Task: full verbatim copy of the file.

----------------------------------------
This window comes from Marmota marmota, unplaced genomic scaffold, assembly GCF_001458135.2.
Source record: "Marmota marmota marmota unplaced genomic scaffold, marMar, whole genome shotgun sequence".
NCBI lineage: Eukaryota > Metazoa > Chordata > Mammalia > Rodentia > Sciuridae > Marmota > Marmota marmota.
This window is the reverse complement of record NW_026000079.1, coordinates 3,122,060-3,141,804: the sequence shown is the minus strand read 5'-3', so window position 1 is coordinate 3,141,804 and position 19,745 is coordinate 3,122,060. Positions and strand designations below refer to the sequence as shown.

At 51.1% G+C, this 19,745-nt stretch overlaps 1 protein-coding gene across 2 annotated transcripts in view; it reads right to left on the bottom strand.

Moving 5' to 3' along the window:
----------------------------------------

This window comes from Marmota marmota, unplaced genomic scaffold, assembly GCF_001458135.2.
Source record: "Marmota marmota marmota unplaced genomic scaffold, marMar, whole genome shotgun sequence".
NCBI lineage: Eukaryota > Metazoa > Chordata > Mammalia > Rodentia > Sciuridae > Marmota > Marmota marmota.
This window is the reverse complement of record NW_026000079.1, coordinates 3,122,060-3,141,804: the sequence shown is the minus strand read 5'-3', so window position 1 is coordinate 3,141,804 and position 19,745 is coordinate 3,122,060. Positions and strand designations below refer to the sequence as shown.

At 51.1% G+C, this 19,745-nt stretch overlaps 1 protein-coding gene across 2 annotated transcripts in view; it reads right to left on the bottom strand.

Moving 5' to 3' along the window: